Steinberg's Midex 3 is a one-in, three-out USB MIDI interface employing their Linear Time Base technology, first used in the larger Midex 8. In conjunction with a suitable application, which currently means Cubase v5.0 r3 or above or Nuendo v1.52 or above, this is claimed to offer tighter MIDI timing by buffering the data within the interface and clocking it out very accurately. I tested the Midex 3 with Nuendo v1.52, running under Mac OS 9.04 on a 300MHz Apple Mac G3 with third-party USB card.
I experienced no problems installing the drivers. OMS recognised the Midex 3 straight away and happily shuttled MIDI data in and out, both in an LTB-supporting application (Nuendo) and an old, pre-LTB version of Cubase. Unlike some, I've never experienced serious MIDI timing problems with my old serial-port Altech Midiface, so I was keen to see what improvements LTB could offer. To test it, I ran the same sidestick part in turn through the Midiface and the Midex 3, then compared my K5000W's recorded audio output.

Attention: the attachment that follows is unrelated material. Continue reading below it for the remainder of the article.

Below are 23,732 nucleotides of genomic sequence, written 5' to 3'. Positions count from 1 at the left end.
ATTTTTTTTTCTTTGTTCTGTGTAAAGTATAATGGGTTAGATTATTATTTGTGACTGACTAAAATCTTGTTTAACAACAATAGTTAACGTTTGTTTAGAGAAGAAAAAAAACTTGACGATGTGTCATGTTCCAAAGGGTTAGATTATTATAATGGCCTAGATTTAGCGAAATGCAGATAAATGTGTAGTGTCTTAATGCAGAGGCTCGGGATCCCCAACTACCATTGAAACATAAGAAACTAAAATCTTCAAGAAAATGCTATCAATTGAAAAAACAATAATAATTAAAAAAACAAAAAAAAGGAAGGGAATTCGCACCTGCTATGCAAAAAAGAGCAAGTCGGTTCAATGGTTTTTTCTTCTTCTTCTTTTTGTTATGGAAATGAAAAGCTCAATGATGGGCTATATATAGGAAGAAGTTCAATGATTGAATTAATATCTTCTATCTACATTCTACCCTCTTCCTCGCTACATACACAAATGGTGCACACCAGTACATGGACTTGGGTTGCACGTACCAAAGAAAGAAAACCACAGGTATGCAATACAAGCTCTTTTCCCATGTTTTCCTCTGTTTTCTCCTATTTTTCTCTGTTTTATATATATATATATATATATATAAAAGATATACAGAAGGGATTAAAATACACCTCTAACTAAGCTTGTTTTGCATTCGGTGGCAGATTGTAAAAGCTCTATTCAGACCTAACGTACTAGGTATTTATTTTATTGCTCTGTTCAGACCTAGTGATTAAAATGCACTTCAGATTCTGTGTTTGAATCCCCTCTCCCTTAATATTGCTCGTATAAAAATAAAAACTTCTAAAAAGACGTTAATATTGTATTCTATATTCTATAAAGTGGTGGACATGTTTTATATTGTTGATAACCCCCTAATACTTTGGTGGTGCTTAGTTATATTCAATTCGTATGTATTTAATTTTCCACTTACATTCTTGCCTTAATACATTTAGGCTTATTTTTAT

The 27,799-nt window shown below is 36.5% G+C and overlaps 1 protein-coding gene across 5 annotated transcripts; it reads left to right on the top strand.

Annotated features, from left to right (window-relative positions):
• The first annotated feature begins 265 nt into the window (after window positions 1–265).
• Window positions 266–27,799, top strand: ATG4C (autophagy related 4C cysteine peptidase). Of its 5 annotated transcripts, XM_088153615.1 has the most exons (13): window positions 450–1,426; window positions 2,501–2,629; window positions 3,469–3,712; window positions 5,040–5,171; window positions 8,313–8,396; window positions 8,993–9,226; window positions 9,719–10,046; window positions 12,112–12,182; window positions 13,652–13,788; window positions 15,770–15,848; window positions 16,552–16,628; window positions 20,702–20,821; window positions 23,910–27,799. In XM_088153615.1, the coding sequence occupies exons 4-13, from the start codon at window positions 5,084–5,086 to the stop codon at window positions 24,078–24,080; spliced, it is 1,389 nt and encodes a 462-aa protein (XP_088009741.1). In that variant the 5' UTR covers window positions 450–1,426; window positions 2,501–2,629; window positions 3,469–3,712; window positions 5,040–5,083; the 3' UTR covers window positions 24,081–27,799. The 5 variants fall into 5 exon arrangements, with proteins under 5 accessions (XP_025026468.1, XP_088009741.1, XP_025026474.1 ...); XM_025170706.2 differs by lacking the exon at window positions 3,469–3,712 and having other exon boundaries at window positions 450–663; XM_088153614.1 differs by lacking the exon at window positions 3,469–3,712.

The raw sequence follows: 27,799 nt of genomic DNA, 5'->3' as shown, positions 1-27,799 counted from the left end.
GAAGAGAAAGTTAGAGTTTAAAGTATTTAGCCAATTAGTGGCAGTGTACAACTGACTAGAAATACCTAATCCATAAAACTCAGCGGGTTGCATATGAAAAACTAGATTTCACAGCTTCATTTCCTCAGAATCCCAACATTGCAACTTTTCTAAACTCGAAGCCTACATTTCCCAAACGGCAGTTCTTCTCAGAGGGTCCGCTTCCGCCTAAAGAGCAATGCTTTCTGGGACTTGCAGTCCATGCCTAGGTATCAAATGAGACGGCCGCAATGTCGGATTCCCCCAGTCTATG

With no other MIDI parts running, there was a marginal improvement: notes triggered by the Midex 3 exhibited impressive timing variation of less than 1mS, while occasional Midiface-triggered notes were out by 3mS or so. On this evidence, I was expecting to notice a greater improvement when I loaded down Nuendo with additional audio and VST Instrument MIDI parts, the latter containing huge amounts of controller information. Surprisingly, however, the Midiface coped very well, and I had to burden Nuendo very heavily to make a noticeable difference: but in extremes, the Midex 3 did remain stable when the Midiface gave up.
In general, I suspect that LTB will be more important in large MIDI rigs than the small setups the Midex 3 is designed for. Whether or not your system suffers from timing instability, though, the Midex 3 is a very capable MIDI interface and offers good value for money in the UK.